Former Liverpool defender and pundit Jamie Carragher believes Jose Mourinho will not be Manchester United’s manager this time next year.
The 55-year-old went into the summer under considerable pressure having failed to secure a trophy in his second season at the club.
His side’s pitiful defeat to Brighton and Hove Albion last weekend has contributed to the notion that the Mourinho project ultimately falls apart in its third season.
And Carragher, writing in a column for the Telegraph, has claimed the Portuguese is unlikely to last the season at Old Trafford.
“But if Mourinho leaves United at some stage this season – and I do believe they will have a new coach a year from now – what big job can he expect next?” he said.
“Of course he will still be one of the world’s most esteemed and coveted coaches, but his next club position would have to be in the tier just below the current elite. He would have to go somewhere seeking to rebuild, trying to catch-up, rather than one where the foundations are in place and he can target the world’s most expensive players.”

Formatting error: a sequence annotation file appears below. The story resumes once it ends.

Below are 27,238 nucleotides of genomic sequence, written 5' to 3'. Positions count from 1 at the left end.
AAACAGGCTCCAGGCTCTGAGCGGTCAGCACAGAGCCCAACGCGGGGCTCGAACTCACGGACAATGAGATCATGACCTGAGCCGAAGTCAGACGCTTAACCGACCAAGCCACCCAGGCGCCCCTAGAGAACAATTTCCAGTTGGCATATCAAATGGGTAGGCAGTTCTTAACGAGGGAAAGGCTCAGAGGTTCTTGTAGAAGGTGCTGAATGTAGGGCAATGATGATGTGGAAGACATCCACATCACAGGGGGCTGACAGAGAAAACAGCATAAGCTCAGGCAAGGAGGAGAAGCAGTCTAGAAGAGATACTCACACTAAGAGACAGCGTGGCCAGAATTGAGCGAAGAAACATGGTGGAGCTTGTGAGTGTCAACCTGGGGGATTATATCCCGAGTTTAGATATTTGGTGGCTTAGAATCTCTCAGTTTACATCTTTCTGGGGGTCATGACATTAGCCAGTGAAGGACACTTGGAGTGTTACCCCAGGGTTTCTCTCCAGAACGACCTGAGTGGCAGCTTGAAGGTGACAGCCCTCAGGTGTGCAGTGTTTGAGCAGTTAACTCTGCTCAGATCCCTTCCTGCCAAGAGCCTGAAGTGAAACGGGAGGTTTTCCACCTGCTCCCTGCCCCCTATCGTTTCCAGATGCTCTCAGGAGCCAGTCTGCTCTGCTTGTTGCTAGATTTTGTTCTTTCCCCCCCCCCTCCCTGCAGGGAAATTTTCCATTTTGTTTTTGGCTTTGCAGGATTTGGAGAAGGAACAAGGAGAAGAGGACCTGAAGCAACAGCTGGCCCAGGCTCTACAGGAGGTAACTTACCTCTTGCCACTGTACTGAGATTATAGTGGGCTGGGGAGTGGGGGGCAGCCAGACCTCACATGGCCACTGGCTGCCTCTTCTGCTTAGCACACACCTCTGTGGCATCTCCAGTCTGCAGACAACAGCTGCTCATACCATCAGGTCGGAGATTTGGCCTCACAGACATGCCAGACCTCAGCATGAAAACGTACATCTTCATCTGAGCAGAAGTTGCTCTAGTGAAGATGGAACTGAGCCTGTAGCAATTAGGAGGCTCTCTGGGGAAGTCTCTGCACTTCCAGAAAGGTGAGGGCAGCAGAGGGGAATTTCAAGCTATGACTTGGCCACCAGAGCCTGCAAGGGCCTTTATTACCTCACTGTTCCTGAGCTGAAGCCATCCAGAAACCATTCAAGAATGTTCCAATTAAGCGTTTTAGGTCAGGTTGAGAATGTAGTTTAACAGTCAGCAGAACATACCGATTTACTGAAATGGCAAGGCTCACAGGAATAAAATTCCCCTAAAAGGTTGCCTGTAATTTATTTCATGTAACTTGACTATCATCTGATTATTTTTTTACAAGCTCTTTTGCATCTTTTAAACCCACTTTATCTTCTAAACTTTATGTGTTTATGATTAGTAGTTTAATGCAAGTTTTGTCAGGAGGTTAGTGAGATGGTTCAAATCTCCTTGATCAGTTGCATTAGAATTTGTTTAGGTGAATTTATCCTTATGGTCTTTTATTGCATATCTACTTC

“For all the success, one task has eluded him. He has never managed to emerge unscathed from a slump. Wherever he has been there has been an upward trajectory – league titles or European Cups arriving – and then it rapidly deteriorates and ends.
“At Porto and Inter he left on a high, but everywhere else the first bad spell led to his dismissal. He could not turn it around before critics spoke of ‘third season syndrome’ (although most managers would love Mourinho’s third seasons. At Chelsea he won the League Cup and FA Cup in his third season).
“Nevertheless, Mourinho will be in new territory if builds a title-winning team at Old Trafford from this point.”
This is a notion held by most who take even the slightest interest in the Premier League. Not every Mourinho season has been “bad” per se – he won the FA Cup in his third campaign at Chelsea, and reached the Champions League semi-final and Copa del Rey final at Real Madrid – but they have, crucially, always been worse than the past two campaigns.
And the defeat to Brighton was stark evidence of that very prospect occurring once more at United. The flimsiness at the back – hardly ever a problem in his first two seasons at Old Trafford – was a sign of worrying regression, and was not too dissimilar from the chaos which unfurled at Chelsea in 2015.
Mourinho does not just have to contend with the task of improving this team despite a decided lack of investment. He has to contend with the weight of history as well .